007? More Like 00Debt: Aston Martin Lagonda forced to raise further capital

July 14, 2020

3 min read

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What's going on here?

Aston Martin, whose cars are ubiquitous with James Bond films, has raised £152m through the issuance of new shares and £52m with a high-interest loan (12%).

What does this mean?

The closure of Aston Martin’s factories and dealerships as a result of the COVID-19 pandemic has led to a Q1 loss of £119m and even lower projected Q2 sales, which adds to the already struggling company’s headache. 

Since its IPO in October 2018, Aston Martin’s share price has fallen 92%. This could be a consequence of global trade tensions which added to fears of a global growth slowdown, or Brexit uncertainty which deterred foreign investment. Or it could be something worse, such as Aston Martin’s failure to adapt in the UK car production sector which contracted 14% in 2019.

While Aston Martin paused work on its first all-electric car (release now expected after 2025) competitors like Hyundai and Kia have been investing heavily into the sector (UK electric vehicle start-up Arrival received €100m). In the luxury bracket, Tesla’s share price has risen by 235% since March 2020. This is worrying for Aston Martin as it risks falling behind, especially considering the UK government’s ban on new petrol and diesel cars from 2035.

What's the big picture effect?

Aston Martin might not have a License to Kill, but it does have one to borrow, with its debt now in excess of £883m. Debt finance involves an investor buying debt instruments from a company and in return, receiving repayments on the loan plus interest. The problem with debt financing is that it represents a fixed expense which, if unpaid, gives lenders the power to apply to have the company wound up. Aston Martin’s highly leveraged position translates to a risk for investors especially with the debt money going towards operational costs rather than new revenue streams. This is why Aston Martin’s most recent loan was under a “payment in kind” system, requiring half of the repayment in cash and the other half in shares

Debt finance is generally preferable for companies that are hesitant to give investors a stake in their business, whereas companies seeking long-term investment would opt for equity financing (think Dragons’ Den). Equity finance involves raising capital through the sale of the company’s shares. This can have the negative effects of diluting existing shareholders’ profits, with dividends being spread across a larger pool of investors; and reducing shareholders’ powers, with new investors potentially gaining voting control. This could explain why Aston Martin’s shares fell by 20% after it announced its £152m share issuance.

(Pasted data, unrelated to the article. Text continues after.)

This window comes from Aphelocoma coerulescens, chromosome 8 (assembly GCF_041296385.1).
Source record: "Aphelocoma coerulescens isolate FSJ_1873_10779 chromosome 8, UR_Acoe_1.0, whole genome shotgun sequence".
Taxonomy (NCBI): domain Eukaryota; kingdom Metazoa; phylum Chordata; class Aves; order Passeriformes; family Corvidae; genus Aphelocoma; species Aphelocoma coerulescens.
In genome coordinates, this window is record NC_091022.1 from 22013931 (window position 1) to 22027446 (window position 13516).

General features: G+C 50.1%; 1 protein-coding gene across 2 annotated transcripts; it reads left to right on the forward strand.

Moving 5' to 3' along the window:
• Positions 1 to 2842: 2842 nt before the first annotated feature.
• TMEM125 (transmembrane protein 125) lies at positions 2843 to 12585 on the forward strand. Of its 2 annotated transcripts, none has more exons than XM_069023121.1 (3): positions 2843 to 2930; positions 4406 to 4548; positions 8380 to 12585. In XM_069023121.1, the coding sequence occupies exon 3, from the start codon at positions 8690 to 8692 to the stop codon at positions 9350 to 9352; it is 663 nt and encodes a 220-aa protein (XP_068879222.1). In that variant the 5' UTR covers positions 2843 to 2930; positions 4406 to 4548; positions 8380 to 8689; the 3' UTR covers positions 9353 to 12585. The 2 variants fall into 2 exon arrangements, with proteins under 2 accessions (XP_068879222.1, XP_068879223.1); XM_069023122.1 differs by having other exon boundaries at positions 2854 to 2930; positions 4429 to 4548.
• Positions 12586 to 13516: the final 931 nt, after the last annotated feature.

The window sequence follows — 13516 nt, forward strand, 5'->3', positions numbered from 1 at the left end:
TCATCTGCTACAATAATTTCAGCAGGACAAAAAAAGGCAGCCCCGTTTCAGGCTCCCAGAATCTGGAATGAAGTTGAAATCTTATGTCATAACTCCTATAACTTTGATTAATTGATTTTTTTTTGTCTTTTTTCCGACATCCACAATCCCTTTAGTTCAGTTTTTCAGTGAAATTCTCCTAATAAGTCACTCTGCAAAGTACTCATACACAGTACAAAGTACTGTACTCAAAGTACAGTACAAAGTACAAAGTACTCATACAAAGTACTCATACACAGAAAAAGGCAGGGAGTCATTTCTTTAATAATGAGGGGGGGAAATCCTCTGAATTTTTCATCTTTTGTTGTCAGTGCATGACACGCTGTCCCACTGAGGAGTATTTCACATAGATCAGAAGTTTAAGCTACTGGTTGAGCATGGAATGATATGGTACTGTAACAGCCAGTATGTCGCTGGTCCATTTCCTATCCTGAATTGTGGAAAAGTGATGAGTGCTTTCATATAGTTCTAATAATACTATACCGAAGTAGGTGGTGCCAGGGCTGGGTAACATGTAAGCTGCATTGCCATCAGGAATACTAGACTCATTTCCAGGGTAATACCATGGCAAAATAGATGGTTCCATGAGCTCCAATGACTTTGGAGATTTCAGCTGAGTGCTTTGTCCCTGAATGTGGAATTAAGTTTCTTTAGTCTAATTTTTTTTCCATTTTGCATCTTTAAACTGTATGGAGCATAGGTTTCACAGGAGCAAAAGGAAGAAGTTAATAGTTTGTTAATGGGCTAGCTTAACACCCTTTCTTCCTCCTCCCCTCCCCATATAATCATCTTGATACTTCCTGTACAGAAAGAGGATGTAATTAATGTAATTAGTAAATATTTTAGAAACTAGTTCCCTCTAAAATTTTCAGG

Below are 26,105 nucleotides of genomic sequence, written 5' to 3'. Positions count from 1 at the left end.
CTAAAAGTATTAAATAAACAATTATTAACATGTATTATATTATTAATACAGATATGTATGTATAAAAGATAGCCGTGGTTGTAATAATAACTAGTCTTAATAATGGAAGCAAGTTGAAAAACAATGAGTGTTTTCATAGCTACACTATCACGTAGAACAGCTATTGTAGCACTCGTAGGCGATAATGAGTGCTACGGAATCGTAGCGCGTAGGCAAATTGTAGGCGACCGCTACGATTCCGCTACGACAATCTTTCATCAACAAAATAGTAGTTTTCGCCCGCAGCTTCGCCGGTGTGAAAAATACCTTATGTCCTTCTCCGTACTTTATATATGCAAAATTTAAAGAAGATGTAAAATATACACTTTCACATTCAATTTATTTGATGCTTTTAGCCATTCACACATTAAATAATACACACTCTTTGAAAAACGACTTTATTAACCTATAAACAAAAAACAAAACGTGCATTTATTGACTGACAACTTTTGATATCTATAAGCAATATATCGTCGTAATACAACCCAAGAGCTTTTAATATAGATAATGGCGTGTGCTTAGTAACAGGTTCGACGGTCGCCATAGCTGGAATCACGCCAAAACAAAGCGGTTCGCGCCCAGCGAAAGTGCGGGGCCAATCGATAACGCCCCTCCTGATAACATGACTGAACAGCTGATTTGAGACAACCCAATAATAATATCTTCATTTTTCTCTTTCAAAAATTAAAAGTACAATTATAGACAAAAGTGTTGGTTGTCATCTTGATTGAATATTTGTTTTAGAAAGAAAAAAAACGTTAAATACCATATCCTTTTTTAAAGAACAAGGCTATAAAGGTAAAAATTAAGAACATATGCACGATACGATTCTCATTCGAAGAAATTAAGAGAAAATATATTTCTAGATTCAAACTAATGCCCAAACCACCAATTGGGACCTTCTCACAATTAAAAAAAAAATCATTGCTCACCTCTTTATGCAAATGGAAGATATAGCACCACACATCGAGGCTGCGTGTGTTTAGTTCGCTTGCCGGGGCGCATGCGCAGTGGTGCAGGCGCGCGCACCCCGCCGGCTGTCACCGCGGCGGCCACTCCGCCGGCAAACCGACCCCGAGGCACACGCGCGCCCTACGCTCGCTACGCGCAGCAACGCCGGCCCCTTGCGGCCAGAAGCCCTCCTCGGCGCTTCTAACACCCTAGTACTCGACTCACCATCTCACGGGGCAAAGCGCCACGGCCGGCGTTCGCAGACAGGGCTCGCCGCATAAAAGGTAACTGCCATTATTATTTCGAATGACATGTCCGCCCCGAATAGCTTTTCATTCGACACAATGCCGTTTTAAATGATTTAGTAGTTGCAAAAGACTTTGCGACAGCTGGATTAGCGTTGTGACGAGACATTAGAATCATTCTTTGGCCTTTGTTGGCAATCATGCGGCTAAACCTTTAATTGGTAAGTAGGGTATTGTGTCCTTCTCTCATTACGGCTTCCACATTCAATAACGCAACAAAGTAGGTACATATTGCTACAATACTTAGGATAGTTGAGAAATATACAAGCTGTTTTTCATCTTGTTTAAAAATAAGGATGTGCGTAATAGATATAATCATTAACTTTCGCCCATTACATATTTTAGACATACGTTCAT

Before the pandemic, Aston Martin had hoped that its new manufacturing facility in South Wales (which created 750 new jobs) would help the company turn over a new leaf. The plans for this to increase profitability likely make debt finance preferable, as investors would not be entitled to any of the profits, unlike with equity finance where investors could receive dividends or sell their shares for an increased price. However, as Aston Martin’s strategy juxtaposes that of other car manufacturers (such as Jaguar Land Rover which cut 10% of its workforce as part of wider cost-cutting measures), it is no surprise that Aston Martin has been losing investor confidence. One recent example of this was Aston Martin’s second biggest investor, Italian private equity firm Investindustrial, recently reducing its stake from 19.92% to 14.99%. Of course, COVID-19 has complicated matters, forcing Aston Martin to make 500 redundancies.

Although Aston Martin will benefit from a marketing boost with three of its cars featuring in the latest James Bond film, as this not being the company’s first attempts to raise capital (to read about its £500m rescue deal earlier in the year year, click here) critics worry that without a substantial strategic overhaul, Aston Martin could find itself going into administration for the eighth time.

Report written by Keir Galloway Throssell

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